Recent comments from the founders of the ice cream brand Ben & Jerry's about legalized marijuana are sparking discussion in Vermont, a state where lawmakers in both chambers of the state legislature have introduced recreational marijuana legalization bills.
In a video interview with the Huffington Post, after a viewer suggested a flavor containing marijuana for states where it is legal, Ben & Jerry's co-founders Ben Cohen and Jerry Greenfield signaled support for the idea.
"If it were my decision, I'd be doing it," Cohen said in the Huffington Post conversation, referring to manufacturing ice cream for the edible marijuana market.
The latest news from around the state
"Makes sense to me," Jerry Greenfield told the Huffington Post. "You know, combine your pleasures."
The pair made it clear in that interview that they were not speaking for the company that bears their first names. New England Cable News reached out to an official spokesman for Ben & Jerry's for more on the co-founders' remarks.
"The truth is there's nothing going on from this end, discussion nor development, in regards to a cannabis concoction," Sean Greenwood of Ben & Jerry's said in an email to necn. "We have our hands full with our new Cookie Cores flavors, our new Tonight Dough flavor with Jimmy Fallon, and our upcoming climate activism tour."
On the Church Street Marketplace in Burlington, the idea of weed ice cream drew a mixed reaction.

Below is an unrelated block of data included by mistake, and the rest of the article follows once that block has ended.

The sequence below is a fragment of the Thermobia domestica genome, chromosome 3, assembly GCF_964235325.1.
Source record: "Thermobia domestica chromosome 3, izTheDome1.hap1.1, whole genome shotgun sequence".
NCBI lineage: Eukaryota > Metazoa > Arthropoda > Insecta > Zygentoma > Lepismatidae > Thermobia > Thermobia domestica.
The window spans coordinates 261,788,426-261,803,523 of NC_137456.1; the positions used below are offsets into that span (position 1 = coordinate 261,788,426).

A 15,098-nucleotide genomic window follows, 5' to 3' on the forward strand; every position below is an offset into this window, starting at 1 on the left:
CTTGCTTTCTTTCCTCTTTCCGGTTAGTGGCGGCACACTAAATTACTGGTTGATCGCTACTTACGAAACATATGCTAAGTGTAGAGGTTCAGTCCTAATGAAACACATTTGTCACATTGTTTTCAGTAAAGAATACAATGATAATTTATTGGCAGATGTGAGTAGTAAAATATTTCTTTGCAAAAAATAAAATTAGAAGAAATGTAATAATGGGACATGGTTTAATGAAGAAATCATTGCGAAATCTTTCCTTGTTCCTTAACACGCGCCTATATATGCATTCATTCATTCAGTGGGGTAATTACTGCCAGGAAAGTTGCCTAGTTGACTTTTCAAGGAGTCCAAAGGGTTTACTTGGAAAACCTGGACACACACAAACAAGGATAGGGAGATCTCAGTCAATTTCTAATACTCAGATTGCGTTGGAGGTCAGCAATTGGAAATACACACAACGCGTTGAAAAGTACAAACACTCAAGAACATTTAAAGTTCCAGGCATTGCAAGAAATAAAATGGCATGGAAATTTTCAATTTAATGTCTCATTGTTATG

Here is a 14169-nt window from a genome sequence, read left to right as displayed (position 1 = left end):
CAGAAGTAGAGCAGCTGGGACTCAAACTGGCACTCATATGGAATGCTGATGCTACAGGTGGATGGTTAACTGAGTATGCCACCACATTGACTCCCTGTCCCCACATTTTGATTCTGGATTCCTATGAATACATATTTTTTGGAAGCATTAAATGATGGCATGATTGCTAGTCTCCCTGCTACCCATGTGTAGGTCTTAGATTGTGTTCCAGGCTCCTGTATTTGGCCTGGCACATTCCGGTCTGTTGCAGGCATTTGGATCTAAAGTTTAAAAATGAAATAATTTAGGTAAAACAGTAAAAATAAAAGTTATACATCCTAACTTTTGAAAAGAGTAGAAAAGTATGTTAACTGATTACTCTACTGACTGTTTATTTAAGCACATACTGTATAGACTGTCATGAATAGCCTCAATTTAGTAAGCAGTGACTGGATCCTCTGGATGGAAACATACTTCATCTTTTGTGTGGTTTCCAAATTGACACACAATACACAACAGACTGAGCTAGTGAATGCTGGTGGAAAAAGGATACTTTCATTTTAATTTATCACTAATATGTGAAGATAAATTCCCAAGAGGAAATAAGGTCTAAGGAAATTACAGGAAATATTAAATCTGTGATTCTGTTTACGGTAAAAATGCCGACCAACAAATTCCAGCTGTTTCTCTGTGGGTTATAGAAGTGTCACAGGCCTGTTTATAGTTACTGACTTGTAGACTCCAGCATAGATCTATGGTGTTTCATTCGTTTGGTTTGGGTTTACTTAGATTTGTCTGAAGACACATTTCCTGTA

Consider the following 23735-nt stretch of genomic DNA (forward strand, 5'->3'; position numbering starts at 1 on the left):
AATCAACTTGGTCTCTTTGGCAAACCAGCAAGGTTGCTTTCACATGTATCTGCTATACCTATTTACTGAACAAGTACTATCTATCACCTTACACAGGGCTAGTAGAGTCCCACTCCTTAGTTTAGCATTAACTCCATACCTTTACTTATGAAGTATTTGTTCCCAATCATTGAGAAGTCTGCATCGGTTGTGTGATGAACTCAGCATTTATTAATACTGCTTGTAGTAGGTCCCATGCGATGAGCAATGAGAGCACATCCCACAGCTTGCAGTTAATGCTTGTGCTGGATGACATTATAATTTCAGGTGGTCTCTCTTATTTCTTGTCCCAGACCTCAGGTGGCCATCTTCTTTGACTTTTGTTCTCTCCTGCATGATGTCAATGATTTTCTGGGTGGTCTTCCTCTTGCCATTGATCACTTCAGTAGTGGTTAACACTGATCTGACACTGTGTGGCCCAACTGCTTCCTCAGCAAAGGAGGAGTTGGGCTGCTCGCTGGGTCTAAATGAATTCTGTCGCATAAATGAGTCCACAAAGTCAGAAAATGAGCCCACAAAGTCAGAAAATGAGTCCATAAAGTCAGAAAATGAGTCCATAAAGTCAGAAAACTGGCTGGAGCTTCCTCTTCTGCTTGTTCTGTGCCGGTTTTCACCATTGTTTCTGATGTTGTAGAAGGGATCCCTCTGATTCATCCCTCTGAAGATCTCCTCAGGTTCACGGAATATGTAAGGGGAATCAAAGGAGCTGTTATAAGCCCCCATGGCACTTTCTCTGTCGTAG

When asked if a marijuana ice cream sounded appetizing, Jimmy Swift of Burlington responded, "No. Not really."
But Kathi Lengel of Duxbury, Vermont, was more open to the idea.
"I think that's just fine," she told necn. "It's not something that I've ever indulged in, but I might be somewhat tempted - But no, I don't think so. But I think it's fine. Good for them."
Sen. David Zuckerman, P/D-Chittenden County, is a farmer and legislator behind the bill in the Vermont Senate to legalize marijuana. When it comes to edible forms of the drug, Zuckerman acknowledged Colorado has had problems, so he'd want tighter constraints here.
He said if a product such as marijuana ice cream were to be manufactured, it would only be sold in state-authorized marijuana stores and lounges.
"I do think that's an expanding area, and one reason we'd want to regulate [marijuana] well," Zuckerman said of edibles. "So that we make sure they're less interesting to kids [and] they're single-serving packages, so adults who consume use the right amount."
Zuckerman said the comments from Greenfield and Cohen illustrate how businesspeople are starting to think more critically about potential new opportunities from legal weed.
However, formal discussions about recreational marijuana legalization in Vermont aren't expected in the statehouse until next year.